This is shaping up to be an interesting year for real estate. Lots of shadow inventory and low interest rates mean the smart buyer can get a great deal. Our panel of experts outlines some key unknown facts that will transition a home shopper to a homeowner.
1. Files in order
You know you need to pre-qualify for your loan, but are you still scratching your head to determine the exact documents you need for pre-qualification? GuaranteedRate.com spells it out: tax returns (at least one year, or two years if you are self-employed or commission-based); W-2s (last two full years showing income from your employers); pay stubs (over most recent 30- day period); bank stubs (last two months of statements); invest- ment account statements (last two months).
2. Don’t rock the financial boat!
Before seeking a mortgage, prospective homebuyers should not make any major purchases or life changes, change bank ac- counts or apply for or open/close credit card accounts. Ultimately, you’re trying to avoid presenting a drastically different credit pro- file, as it could cause unnecessarily delays. Christin Luckman, vice president of mortgage lending at Guaranteed Rate says, “We stress the importance for clients to maintain a financial profile identical to what is presented at time of application. I had a client who was approved and ready to close but purchased a new car one week before closing, which added a significant monthly payment to his debt. A final credit check revealed the new debt, we had to re-qualify him and he nearly lost the home. Luckily, my client had enough room in his approved ratio for additional debts, but many clients who are in the same position would not have received the loan.”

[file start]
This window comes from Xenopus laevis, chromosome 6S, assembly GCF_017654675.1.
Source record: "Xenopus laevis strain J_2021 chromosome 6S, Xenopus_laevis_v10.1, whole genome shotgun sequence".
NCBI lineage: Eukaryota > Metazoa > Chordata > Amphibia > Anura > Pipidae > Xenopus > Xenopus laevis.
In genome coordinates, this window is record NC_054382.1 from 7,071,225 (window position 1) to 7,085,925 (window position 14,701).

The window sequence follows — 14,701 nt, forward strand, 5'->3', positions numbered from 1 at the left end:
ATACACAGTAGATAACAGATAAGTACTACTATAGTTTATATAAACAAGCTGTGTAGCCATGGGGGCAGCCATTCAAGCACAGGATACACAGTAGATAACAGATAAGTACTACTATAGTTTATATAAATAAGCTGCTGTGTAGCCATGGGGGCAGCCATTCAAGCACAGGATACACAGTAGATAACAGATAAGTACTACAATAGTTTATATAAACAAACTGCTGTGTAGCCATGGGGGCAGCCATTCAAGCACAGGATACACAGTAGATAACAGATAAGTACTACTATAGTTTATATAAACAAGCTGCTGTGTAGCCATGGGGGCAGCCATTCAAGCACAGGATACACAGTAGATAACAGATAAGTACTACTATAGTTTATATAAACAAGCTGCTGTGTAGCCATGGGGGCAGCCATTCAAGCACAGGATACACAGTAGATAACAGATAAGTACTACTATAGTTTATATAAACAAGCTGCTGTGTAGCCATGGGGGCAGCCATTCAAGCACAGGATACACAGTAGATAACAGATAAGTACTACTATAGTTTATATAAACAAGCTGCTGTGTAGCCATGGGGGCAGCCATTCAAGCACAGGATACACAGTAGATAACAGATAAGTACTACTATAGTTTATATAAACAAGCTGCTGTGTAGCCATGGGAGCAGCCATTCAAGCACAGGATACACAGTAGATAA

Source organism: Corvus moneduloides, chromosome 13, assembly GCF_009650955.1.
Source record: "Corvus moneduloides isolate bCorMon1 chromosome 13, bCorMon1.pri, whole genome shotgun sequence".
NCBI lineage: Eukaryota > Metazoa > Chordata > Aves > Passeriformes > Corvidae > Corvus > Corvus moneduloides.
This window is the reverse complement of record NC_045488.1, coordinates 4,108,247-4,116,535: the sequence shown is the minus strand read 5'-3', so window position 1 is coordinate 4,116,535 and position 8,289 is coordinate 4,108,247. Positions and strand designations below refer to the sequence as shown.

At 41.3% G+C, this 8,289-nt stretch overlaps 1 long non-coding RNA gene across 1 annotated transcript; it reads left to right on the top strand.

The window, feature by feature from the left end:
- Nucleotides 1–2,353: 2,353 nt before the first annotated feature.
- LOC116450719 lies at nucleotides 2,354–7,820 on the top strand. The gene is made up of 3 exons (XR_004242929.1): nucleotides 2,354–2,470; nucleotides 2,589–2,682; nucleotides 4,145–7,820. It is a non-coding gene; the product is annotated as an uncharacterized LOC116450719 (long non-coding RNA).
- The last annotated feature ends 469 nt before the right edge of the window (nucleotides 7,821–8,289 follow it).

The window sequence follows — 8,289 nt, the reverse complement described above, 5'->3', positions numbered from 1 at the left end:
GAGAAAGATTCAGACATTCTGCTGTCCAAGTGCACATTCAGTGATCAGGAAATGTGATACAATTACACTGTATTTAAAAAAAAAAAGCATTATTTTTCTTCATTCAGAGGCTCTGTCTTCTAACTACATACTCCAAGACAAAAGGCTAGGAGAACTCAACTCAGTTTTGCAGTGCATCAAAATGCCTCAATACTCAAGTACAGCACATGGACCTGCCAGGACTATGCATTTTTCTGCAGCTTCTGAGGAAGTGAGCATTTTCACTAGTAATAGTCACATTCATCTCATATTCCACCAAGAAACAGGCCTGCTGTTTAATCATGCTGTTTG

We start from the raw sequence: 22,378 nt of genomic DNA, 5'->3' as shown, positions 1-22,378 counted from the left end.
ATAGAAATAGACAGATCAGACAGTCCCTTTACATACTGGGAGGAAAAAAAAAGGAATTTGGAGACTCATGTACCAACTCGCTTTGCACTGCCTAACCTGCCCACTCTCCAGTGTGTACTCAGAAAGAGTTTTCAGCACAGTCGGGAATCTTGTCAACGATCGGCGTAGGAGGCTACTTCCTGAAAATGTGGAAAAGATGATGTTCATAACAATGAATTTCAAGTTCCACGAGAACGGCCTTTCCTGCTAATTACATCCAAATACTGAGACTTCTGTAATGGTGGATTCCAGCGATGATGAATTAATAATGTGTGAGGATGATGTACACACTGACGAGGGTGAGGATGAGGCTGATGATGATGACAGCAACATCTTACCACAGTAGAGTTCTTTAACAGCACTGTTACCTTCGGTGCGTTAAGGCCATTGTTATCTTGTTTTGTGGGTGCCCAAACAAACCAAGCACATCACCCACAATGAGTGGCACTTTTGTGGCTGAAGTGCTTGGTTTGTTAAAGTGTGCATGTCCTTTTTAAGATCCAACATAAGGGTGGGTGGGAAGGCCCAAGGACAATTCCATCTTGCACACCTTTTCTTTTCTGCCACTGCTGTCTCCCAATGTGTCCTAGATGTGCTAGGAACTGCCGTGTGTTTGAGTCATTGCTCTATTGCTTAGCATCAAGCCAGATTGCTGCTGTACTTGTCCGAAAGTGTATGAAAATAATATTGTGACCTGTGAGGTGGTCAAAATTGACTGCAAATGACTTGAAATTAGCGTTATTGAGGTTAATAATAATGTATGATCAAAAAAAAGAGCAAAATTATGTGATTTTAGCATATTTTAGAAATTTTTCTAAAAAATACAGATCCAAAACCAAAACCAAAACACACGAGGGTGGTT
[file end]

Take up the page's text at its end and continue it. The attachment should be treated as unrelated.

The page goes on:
3. Cover your tracks
Homeownership comes with a host of new expenses in addition to the mortgage: condo fees, property taxes, maintenance, and long-term and emergency repairs. It is critical potential buyers know what their current monthly spend is, according to Katie Wethman of The Wethman Group at Keller Williams Realty in Virginia. Track everything for at least three months (six to 12 is even better). Especially if you are currently renting, chances are your housing expenses will be higher than your current rent, and it is imperative to know how much wiggle room you have.
4. True cost of private education
If you think buying the lower-priced house in an area with an undesirable school district can be fixed with a private school, you may need to think again. While sending your kids to a public or private school is a personal decision, the principals of Boston-area-based Benoit Mizner Simon & Co. Real Estate, Debi Benoit, Amy Mizner and Sheryl Simon, break down the numbers: “It may be cheaper to go for the more expensive house and better school district than to send your kids to a private school, as private schools can cost up to $225,000 over four years. When looking at that number, which could pay your child’s college tuition, the extra $75,000 you would have spent on the more expensive house in the neighborhood with the better school district doesn’t look so bad anymore, does it?”
Page 2 of 2 - 5. Stealth moves
When you find your dream home, chances are pretty high that someone else also has their eye on it. Chantay Bridges of Clear Choice Realty in Los Angeles shares some secrets to make that dream a reality:
- When there are multiple bids, do not low-ball your offer. If possible, try to come in at full asking price.
- Do not waive your right to interior inspection. If there is no immediate access for viewing, ask your agent to write your offer “pending interior inspection.”
- If the house for sale is really popular and there will be an open house, ask your agent to schedule a viewing before the open house, if the listing agent and sellers will allow it.